x
Chess - Play & Learn

Chess.com

FREE - In Google Play

FREE - in Win Phone Store

VIEW
FIDE World Cup To Start This Weekend

FIDE World Cup To Start This Weekend

The opening ceremony is on Saturday, and on Sunday we'll see the first games being played. One of the biggest events of the year is about to start: the FIDE World Cup.

A number of players, including the likes of Hikaru Nakamura and Anish Giri, are already in Tbilisi, Georgia. (The latter's wife is from the country.) It's never a bad idea to get used to the local climate (up to 35 degrees Celsius!) and time zone (UTC+04:00).

The weather might not be too much of an issue for an indoor sport, although many players like to go for a walk before or after their games. But during the hours of action, they will all be in the "Hotels & Preference Hualing," located outside the city center but close to the Tbilisi Reservoir. (For those who make it to the final: that will be played in the Biltmore Hotel in the city center.)

Accommodation: pricy

The Hualing hotel may not be the first choice for many participants. Located six kilometers northeast of the old Tbilisi center, the hotel rates offered via the tournament website are $187 for a single, and $247 for a double, full board. That's a lot of money for a city where you can find decent accommodation for $50 a night or less, and a fine meal for $10-20.

However, there's no way for the players to escape paying the Hualing fees. According to the official regulations (here in PDF), "[f]or security and administrative reasons, all participants are expected to stay in the officially designated hotel(s)" and in the players' contract it says that FIDE will "deduct hotel expenses" from the player's winnings. A player who is eliminated in the first round gets $6,000 (net $4,800) and spends at least $561 for three nights.

Format: classical, rapid, blitz

Nonetheless the players (and the fans!) must be looking forward tremendously to what is considered to be one of the most attractive tournaments of the year. Rather standard in many other sports, the knockout format is rare in chess. It leads to special tension on the chessboard, because a single mistake can get a player close to elimination—especially during tiebreaks, where things are decided in rapid, blitz and sometimes even an Armageddon game.

Each round starts with two classical games (except for the final, which has four), meaning that those tiebreaks are being played every third day, for the matches that have ended in 1-1. It was this mixture of classical, rapid and blitz that made World Champion Magnus Carlsen decide to participate: "I think the format is great, mixing different skill sets of classical and faster chess. Besides, you've got all the best players in the world playing, and those are the ones I want to compete with, be it a world championship event or not."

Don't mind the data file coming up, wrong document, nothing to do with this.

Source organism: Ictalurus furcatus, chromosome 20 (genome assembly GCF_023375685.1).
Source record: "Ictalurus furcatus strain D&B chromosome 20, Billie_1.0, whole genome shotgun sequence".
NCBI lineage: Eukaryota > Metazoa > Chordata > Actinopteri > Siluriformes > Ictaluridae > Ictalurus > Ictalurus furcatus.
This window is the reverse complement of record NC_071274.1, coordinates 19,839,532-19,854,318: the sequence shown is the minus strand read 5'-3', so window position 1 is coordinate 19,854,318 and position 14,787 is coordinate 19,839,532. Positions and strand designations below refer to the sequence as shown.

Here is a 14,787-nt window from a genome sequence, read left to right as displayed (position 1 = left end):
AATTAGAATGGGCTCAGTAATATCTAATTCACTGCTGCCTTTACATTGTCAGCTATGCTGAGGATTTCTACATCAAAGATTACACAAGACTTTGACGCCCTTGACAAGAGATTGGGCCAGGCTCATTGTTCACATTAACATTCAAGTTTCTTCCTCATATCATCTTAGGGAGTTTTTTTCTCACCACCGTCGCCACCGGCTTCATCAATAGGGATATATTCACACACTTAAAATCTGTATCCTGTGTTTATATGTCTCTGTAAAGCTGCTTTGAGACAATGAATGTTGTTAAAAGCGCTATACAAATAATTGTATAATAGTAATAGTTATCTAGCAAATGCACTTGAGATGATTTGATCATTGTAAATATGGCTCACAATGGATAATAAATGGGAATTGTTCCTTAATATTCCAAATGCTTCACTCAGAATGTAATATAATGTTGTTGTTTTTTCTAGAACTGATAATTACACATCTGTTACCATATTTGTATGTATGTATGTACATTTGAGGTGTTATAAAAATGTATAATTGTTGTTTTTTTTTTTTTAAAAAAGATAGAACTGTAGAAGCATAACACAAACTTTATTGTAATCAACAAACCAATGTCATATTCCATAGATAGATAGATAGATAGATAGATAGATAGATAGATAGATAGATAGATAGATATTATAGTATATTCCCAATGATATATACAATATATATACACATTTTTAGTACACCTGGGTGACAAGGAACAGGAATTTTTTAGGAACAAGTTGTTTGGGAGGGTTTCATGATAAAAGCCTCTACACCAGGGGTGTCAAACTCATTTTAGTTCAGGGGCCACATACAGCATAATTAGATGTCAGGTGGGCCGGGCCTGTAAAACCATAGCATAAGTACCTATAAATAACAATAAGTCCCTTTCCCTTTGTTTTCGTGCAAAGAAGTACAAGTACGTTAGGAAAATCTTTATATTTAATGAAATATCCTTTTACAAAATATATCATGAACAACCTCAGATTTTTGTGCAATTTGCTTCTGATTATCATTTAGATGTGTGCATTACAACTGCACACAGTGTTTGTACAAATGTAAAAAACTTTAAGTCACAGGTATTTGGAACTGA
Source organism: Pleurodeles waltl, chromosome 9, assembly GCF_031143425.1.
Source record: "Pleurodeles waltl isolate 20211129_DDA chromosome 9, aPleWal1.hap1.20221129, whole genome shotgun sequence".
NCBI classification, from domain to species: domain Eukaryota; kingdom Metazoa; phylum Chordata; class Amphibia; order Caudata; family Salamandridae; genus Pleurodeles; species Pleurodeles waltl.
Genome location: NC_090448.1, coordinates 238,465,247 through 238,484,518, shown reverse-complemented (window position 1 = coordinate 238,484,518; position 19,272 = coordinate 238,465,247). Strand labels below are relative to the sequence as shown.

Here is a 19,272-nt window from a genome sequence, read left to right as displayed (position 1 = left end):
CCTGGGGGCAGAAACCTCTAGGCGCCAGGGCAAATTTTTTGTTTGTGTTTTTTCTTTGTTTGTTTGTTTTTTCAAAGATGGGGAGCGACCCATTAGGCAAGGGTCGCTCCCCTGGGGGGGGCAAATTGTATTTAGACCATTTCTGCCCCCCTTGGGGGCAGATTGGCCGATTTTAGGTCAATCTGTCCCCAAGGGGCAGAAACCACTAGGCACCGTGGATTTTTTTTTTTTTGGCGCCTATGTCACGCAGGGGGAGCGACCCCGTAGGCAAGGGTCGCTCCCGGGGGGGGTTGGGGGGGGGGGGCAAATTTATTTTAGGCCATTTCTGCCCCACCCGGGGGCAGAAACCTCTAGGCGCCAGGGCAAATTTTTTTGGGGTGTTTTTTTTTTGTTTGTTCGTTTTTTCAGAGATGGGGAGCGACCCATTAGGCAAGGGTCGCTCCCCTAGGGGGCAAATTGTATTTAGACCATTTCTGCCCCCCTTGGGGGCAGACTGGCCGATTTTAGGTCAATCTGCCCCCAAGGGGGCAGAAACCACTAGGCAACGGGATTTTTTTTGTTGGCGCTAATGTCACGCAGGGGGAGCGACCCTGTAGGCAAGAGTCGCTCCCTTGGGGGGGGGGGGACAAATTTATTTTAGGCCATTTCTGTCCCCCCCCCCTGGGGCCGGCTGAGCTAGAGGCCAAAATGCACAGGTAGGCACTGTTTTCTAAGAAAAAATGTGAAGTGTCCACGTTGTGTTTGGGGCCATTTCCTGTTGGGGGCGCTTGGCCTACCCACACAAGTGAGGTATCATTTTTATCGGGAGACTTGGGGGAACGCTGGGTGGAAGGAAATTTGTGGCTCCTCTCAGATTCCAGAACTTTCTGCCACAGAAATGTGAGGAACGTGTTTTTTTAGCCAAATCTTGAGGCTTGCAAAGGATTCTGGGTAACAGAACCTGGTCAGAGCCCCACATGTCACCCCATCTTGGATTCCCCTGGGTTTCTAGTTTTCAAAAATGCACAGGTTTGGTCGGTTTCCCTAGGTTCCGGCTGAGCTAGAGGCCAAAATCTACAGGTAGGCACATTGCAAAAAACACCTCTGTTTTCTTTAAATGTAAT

Chess.com's interview with Carlsen on his participation in Tbilisi.

World's top 16 play

Carlsen is just one of the full top 16 (!) players that will be playing in Tbilisi. Yes, just about everyone will be there, which makes this edition very special.

The strongest grandmasters missing in this tournament are Veselin Topalov (Bulgaria), Leinier Dominguez (Cuba) and Dmitry Jakovenko (Russia). Former winners who will play include Levon Aronian (won in 2005), Boris Gelfand (2009), Peter Svidler (2011), Vladimir Kramnik (2013) and Sergey Karjakin (2015). 

It's not just the $1.6 million total prize fund (and the $120K first prize). The biggest attraction are the two qualification spots for the 2018 Candidates' Tournament, especially important for the ones that have lost their chance to qualify via the Grand Prix series or by rating.

Not taking into account the one wild card for the Candidates', players such as Aronian, Giri, Nakamura and also Vishy Anand really need this World Cup if they want to become world champion next year.

2015 World Cup winner Karjakin is not under such pressure. As the loser of the last world title match, he is already qualified for the next Candidates'. His first-round opponent is the youngest player in the field, IM Anton Smirnov of Australia.

The World Cup involves 128 players, but it's not simply the 128 highest-rated players in the world who accepted the invitation. Because it's an event in the world championship cycle, besides rating FIDE uses a number of other qualification methods: national championships, zonal tournaments, and continental championships.

That's why we'll see players below 2500, 2400 or even 2300. Because the number-one is paired against the number 128, Carlsen's first-round opponent is Oluwafemi Balogun (2255) of Nigeria. Second seed Wesley So plays Joshua Daniel Ruiz Castillo (2377) of Colombia.

2017 FIDE World Cup Pairings, section 1

2017 FIDE World Cup Pairings, section 2

2017 FIDE World Cup Pairings, section 3

2017 FIDE World Cup Pairings, section 4

2017 FIDE World Cup Pairings, section 5

2017 FIDE World Cup Pairings, section 6

2017 FIDE World Cup Pairings, section 7

2017 FIDE World Cup Pairings, section 8

How to watch

Chess.com relays top tournament at Chess.com/Live, and this will also be the case for the World Cup. Besides, you can watch live commentary on Chess.com/TV provided by the Chessbrahs, which includes some of the best commentators of the planet: GM Eric Hansen, GM Robin van Kampen, GM Yasser Seirawan and IM Aman Hambleton.

Who is your pick for winning this year's FIDE World Cup?


Related reports

Online Now